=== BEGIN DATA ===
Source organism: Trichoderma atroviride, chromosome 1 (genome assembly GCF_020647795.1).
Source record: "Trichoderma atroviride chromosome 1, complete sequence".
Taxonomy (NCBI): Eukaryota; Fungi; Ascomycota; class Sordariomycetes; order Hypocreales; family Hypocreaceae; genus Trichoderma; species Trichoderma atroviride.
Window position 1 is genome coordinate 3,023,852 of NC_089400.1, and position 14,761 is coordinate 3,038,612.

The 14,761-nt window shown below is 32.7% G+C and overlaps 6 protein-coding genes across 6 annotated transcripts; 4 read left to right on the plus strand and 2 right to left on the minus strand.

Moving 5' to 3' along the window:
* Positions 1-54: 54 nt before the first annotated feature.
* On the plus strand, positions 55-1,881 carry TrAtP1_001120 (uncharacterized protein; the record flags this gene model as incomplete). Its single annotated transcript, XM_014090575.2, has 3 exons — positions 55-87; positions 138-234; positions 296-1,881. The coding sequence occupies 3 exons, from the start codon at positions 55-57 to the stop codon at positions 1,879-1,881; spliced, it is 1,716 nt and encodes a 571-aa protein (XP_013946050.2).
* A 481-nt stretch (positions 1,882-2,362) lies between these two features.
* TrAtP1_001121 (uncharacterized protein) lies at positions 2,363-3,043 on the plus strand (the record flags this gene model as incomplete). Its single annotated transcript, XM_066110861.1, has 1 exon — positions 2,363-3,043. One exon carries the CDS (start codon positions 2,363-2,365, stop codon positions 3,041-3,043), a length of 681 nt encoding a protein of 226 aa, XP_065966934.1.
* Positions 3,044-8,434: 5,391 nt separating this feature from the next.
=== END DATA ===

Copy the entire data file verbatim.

Source organism: Trichoderma atroviride, chromosome 1 (genome assembly GCF_020647795.1).
Source record: "Trichoderma atroviride chromosome 1, complete sequence".
Taxonomy (NCBI): Eukaryota; Fungi; Ascomycota; class Sordariomycetes; order Hypocreales; family Hypocreaceae; genus Trichoderma; species Trichoderma atroviride.
Window position 1 is genome coordinate 3,023,852 of NC_089400.1, and position 14,761 is coordinate 3,038,612.

The 14,761-nt window shown below is 32.7% G+C and overlaps 6 protein-coding genes across 6 annotated transcripts; 4 read left to right on the plus strand and 2 right to left on the minus strand.

Moving 5' to 3' along the window:
* Positions 1-54: 54 nt before the first annotated feature.
* On the plus strand, positions 55-1,881 carry TrAtP1_001120 (uncharacterized protein; the record flags this gene model as incomplete). Its single annotated transcript, XM_014090575.2, has 3 exons — positions 55-87; positions 138-234; positions 296-1,881. The coding sequence occupies 3 exons, from the start codon at positions 55-57 to the stop codon at positions 1,879-1,881; spliced, it is 1,716 nt and encodes a 571-aa protein (XP_013946050.2).
* A 481-nt stretch (positions 1,882-2,362) lies between these two features.
* TrAtP1_001121 (uncharacterized protein) lies at positions 2,363-3,043 on the plus strand (the record flags this gene model as incomplete). Its single annotated transcript, XM_066110861.1, has 1 exon — positions 2,363-3,043. One exon carries the CDS (start codon positions 2,363-2,365, stop codon positions 3,041-3,043), a length of 681 nt encoding a protein of 226 aa, XP_065966934.1.
* Positions 3,044-8,434: 5,391 nt separating this feature from the next.